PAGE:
The Loop Collection connector allows you to iterate through a list of results. In this example, we will use it to iterate through the data found within the previous JDBC Client connector step.

In order to specify the list you want to loop through, start by using the 'List' mapping icon (found next to the list input field, within the properties panel) to generate the connector-snake.

While hovering over the 'Get posts' step (with the tail end of the connector-snake), select data from the list of output properties displayed. This will auto-populate a jsonpath within your 'List' input field, and update the type selector to jsonpath.

For more clarification on the pathways you have available, open the Debug panel to view your step's Input and Output.

JSONPATHS: For more information on what jsonpaths are and how to use jsonpaths with Tray.io, please see our Intro page and Data Guide for more details.
CONNECTOR-SNAKE: The simplest and easiest way to generate your jsonpaths is to use our feature called the Connector-snake. Please see the main page for more details.

Now, the workflow will iterate through the results from your database. But currently, it doesn't do anything with them.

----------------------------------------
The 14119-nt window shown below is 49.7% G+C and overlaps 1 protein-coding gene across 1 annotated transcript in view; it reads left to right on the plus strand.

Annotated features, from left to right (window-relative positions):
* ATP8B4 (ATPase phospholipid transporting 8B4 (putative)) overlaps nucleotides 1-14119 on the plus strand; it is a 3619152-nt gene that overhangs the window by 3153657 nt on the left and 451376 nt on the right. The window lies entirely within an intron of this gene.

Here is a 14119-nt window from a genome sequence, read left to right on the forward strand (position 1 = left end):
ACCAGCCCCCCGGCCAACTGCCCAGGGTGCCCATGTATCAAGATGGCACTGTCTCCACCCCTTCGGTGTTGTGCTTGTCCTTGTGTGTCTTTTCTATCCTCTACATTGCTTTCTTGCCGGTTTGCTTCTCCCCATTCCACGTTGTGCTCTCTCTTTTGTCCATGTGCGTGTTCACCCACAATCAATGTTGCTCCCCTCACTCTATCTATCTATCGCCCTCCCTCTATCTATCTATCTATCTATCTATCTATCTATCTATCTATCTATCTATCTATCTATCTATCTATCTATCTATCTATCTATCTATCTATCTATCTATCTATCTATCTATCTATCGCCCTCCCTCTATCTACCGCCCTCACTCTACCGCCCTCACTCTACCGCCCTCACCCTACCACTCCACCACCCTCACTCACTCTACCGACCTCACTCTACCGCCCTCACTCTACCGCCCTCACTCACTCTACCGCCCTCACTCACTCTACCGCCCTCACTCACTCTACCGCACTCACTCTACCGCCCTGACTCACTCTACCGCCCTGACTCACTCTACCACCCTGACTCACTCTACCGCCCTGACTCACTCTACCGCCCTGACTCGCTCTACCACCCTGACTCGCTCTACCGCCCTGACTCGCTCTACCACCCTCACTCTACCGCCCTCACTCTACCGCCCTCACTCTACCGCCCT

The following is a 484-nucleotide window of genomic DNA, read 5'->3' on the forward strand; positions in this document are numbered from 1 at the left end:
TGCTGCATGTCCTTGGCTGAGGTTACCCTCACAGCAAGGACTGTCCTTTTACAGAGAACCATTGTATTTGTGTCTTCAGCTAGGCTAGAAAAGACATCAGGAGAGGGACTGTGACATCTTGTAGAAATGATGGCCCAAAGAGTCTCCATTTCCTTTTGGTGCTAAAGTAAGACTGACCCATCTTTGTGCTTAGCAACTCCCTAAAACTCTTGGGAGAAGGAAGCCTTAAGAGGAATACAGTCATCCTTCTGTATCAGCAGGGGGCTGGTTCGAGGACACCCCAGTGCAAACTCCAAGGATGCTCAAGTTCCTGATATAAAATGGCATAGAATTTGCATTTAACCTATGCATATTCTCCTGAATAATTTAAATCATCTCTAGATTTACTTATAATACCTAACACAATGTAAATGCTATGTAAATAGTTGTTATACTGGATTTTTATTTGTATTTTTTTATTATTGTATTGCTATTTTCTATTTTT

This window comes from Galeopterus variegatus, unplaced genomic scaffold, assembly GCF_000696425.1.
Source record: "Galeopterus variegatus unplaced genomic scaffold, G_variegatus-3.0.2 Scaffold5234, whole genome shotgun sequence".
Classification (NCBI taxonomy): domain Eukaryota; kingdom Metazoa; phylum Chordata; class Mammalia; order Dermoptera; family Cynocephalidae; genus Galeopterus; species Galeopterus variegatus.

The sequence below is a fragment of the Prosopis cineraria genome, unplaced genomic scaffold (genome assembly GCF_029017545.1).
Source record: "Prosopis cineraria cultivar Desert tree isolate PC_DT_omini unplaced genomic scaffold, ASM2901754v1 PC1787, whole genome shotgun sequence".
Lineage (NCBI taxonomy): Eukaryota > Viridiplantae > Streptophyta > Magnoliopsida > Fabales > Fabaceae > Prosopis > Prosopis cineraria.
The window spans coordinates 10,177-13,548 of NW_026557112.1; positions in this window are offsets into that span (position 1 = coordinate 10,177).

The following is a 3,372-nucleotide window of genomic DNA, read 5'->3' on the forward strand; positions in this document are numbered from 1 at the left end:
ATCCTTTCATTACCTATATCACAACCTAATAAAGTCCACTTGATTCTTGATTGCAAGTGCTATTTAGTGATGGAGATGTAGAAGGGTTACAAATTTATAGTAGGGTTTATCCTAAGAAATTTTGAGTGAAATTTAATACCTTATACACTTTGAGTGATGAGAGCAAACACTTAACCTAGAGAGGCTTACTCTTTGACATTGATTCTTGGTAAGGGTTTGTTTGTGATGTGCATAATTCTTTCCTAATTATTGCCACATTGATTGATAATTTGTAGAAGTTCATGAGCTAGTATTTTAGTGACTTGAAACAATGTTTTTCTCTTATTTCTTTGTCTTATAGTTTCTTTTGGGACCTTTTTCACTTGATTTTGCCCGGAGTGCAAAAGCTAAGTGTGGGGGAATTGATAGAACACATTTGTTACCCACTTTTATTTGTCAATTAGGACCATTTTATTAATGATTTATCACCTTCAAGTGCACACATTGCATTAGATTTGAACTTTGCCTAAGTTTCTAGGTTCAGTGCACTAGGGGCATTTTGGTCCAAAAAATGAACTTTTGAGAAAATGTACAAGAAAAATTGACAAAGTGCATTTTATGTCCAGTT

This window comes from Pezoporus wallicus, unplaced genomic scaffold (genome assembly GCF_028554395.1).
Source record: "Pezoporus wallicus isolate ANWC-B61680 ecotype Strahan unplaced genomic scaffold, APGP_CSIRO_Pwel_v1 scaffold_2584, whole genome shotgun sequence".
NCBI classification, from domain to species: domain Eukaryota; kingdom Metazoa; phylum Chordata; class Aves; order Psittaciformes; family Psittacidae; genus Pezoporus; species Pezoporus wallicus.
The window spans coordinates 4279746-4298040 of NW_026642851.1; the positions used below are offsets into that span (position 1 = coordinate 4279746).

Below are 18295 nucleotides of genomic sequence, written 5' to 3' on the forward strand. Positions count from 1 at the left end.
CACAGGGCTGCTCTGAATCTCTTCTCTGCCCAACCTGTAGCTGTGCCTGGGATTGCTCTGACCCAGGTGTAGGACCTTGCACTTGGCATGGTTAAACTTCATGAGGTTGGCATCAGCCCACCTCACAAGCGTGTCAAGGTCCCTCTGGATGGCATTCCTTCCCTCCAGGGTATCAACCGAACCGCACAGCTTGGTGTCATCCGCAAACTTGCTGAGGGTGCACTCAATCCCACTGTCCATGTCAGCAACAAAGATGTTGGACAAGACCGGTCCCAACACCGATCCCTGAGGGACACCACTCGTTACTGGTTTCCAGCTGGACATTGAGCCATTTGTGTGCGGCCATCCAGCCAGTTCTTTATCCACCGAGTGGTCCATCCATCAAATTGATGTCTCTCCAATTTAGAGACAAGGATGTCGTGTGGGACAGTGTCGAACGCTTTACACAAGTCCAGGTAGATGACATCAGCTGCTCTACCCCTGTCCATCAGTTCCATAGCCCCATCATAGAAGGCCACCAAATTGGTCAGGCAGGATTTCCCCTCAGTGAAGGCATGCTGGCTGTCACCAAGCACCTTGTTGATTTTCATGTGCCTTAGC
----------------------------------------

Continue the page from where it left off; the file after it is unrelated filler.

3 - Get Author

Add another JDBC Client step inside the Loop Collection, and once again set the operation to 'Execute Query'.

In this example, because we want to retrieve data based on the author field in the posts table, we need to specify a parameter to be inserted before the query is executed. The process for this is:

  1. Write out the SQL query in the 'Template' field, using ? where as-yet-unspecified values should go.
  2. Specify what these values should be in the 'Parameters' list.

For our 'author' field, we need to use the connector-snake to retrieve the value property from the Loop Collection. However, the value property refers to the entire row, so we need to add .author at the end to retrieve the author's ID specifically.

When setting parameters, make sure that you are using the correct type for your query. In this case, our ID is an integer, so we set the type to 'number'.

The query used here is as follows:

SELECT id, username, first_name, first_name FROM users WHERE id=?;

Now, the workflow will retrieve the user associated with each post in turn.

BEST PRACTICES: Whenever you do decide to create your own workflow, please make sure you take a look at our Managing data best practices guide.

All Operations

Latest version:

2.1